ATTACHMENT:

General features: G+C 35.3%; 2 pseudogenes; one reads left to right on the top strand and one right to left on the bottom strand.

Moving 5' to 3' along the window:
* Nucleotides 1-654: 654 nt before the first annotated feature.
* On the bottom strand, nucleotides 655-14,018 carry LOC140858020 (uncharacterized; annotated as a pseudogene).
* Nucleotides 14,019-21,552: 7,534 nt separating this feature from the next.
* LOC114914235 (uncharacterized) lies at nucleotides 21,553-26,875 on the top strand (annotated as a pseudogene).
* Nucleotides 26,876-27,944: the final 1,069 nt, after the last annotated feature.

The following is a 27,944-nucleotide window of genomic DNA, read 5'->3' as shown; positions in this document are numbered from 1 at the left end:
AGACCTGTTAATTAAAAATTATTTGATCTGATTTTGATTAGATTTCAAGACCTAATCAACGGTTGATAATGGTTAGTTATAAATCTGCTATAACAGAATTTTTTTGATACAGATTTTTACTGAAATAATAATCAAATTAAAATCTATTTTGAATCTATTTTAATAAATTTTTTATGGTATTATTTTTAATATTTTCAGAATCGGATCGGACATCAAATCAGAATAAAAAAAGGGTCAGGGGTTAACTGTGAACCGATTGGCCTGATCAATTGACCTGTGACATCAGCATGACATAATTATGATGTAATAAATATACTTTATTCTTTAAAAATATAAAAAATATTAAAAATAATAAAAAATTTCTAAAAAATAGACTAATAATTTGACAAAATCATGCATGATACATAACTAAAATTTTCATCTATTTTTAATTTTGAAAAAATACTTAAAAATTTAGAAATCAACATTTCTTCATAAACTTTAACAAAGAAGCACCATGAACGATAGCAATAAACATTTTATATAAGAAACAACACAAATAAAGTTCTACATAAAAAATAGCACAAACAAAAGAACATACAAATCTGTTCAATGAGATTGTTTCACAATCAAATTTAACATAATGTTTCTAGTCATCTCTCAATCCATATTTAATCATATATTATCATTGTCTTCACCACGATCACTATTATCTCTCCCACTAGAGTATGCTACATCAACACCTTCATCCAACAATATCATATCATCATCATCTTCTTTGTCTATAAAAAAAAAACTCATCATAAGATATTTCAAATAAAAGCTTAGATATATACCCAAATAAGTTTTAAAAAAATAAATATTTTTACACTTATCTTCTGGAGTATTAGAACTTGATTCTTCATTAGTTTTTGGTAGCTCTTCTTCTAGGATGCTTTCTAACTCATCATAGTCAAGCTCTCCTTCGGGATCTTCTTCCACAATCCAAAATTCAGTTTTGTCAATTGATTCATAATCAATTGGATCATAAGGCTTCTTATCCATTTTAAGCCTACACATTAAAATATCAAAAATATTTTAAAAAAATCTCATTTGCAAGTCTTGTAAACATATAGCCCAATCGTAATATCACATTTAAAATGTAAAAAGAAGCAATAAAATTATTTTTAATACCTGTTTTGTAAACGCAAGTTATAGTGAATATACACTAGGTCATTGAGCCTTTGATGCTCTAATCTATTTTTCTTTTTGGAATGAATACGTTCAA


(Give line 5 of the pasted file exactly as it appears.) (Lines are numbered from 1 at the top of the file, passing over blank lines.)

* Nucleotides 14,019-21,552: 7,534 nt separating this feature from the next.